National Poetry Day: The Poems Tackling the Climate Emergency

Today is National Poetry Day, where we consider the importance and the impact of poetry. Poetry is often used as a medium to challenge tough topics and as a way to explore new ideas.

Just as we saw in Greta Thunberg's speech to the UN, poetry and spoken word can have a serious impact on important issues.

For this occasion, we have rounded up a selection of the best poems that tackle the climate emergency. Each of the following poems discuss the human impact on the planet and consider what we can do to make a difference.

Our top poems about Climate Change for National Poetry Day are:

  • A Climate of Change
  • Ovid on Climate Change
  • Polar Heart
  • A Language of Change
  • Utilomar

"A Climate of Change" by George the Poet

"I'm trying to play my part as an artist but all I

Do is write verses and harmonise melodies. Now, the

Point of us working together on this is that

One of you knows how to decarbonise energy

So if you could consider that when making your plans I'm

Happy to leave it in your capable hands."

British spoken-word artist George the Poet highlights the need for collaboration between the public and corporations in his poem "A Climate of Change." While noting the importance of making a difference through lifestyle changes, George asks the government to listen to the science and really make a difference.

"Ovid on Climate Change" by Eliza Griswold

"Driving the sun too close

to earth, the boy withered rivers,

torched Eucalyptus groves, until the hills

burst into flame,"

Eliza Griswold reimagines the Ovid myth in "Ovid on Climate Change." In this version, Phaetheon, the solar deity, flies the "steeds of Armageddon" too close to the earth. They dry the rivers and burn the hills, just as global warming does. It highlights how humans are to blame for the dangerous effects of a warming planet, and how people have the power to make a difference.

Youth Strike
Youth Strike for Climate Emergency Getty

"Polar Heart" by Simon Barraclough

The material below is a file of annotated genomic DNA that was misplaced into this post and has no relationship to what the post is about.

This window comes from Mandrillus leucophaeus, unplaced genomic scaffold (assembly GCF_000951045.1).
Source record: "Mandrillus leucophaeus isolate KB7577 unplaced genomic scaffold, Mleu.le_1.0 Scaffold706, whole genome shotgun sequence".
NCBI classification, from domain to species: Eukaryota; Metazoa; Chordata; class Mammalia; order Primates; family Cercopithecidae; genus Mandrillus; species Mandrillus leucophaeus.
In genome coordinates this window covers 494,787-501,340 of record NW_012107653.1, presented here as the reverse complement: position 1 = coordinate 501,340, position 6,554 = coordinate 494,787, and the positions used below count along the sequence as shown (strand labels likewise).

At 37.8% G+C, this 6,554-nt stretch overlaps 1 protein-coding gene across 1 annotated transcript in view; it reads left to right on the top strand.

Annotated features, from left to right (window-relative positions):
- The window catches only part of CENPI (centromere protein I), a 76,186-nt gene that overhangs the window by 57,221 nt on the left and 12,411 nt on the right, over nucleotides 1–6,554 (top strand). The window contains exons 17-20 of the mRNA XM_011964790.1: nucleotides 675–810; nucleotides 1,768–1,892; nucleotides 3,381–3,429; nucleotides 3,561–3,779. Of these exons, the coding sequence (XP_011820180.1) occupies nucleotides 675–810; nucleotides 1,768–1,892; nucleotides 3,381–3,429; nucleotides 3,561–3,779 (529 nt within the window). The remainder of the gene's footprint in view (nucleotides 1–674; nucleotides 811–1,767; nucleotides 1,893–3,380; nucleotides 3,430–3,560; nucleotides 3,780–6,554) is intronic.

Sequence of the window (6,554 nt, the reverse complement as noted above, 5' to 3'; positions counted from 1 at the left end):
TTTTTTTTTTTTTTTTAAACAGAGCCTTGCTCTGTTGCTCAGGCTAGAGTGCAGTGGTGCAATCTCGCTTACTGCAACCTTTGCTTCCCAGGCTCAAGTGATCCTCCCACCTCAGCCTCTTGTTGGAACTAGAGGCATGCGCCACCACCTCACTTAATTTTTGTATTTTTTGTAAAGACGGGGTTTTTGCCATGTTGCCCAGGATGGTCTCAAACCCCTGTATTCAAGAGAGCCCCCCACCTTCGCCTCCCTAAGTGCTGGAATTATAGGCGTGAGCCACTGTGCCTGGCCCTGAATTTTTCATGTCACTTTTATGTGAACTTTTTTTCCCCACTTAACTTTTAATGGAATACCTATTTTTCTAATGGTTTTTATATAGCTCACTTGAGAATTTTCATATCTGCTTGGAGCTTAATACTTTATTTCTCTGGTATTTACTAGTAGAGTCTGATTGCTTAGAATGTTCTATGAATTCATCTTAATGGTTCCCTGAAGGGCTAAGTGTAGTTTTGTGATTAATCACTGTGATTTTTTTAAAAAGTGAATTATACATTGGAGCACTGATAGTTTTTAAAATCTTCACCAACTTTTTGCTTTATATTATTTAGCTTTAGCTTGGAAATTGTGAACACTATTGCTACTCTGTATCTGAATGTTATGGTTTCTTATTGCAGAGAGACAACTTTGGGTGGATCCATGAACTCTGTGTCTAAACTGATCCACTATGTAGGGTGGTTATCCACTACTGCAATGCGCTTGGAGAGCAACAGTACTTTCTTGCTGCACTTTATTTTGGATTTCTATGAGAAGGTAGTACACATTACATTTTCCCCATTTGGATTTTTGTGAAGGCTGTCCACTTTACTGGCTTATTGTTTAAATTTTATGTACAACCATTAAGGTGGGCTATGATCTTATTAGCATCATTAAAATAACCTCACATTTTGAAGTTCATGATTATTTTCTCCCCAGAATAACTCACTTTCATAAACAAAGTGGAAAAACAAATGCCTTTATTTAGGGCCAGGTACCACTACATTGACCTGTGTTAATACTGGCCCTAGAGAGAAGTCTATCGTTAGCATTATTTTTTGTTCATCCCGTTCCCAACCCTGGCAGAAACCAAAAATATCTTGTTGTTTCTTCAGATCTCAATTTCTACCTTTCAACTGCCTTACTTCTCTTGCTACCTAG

"I know we have to stay so far apart,

I know the climate needs our hopeless pas de deux

but sometimes at the solstice

I yell "Screw this!"

into the polar gale

and another ice shelf fails"

Poet and writer Simon Barraclough explores the abstract relationship between the North and South Poles in "Polar Heart." Barraclough discusses the dichotomy of the poles as they expand and retract, and ends with a sense of despair as "another ice shelf fails."

"A Language of Change" by David Sergeant


the weather

is a language we can barely understand;

but confessional experts detect

in the senseless diktat of hurricane

a hymning of our sins, our stupid counterpoint."

David Sergeant contemplates the power of the sea while reflecting on mankind's effect on climate change. As icebergs melt and hurricanes form, the sea is a central element of the changing climate and its dangerous results. In "A Language of Change," Sergeant holds us accountable.

"Utilomar" by Kathy Jetnil-Kijiner


In one legend

It'll start by saying

in the beginning

was water

water from the sea that flooded our homes our land and now

our only underground reservoir

what we call a fresh water lens

shaped like the front of an eyeball, nestled deep in our coral

feeding on rainwater it watches us, burning"

Kathy Jetnil-Kijiner is a poet from the Marshall Islands who addressed the UN Climate Summit in 2014. In her poem "Utilomar," Jetnil-Kijener reflects on the effects of climate change on her country, as well as the similar effects on Minnesota. She considers the future of the planet and the legacies we will leave to our children.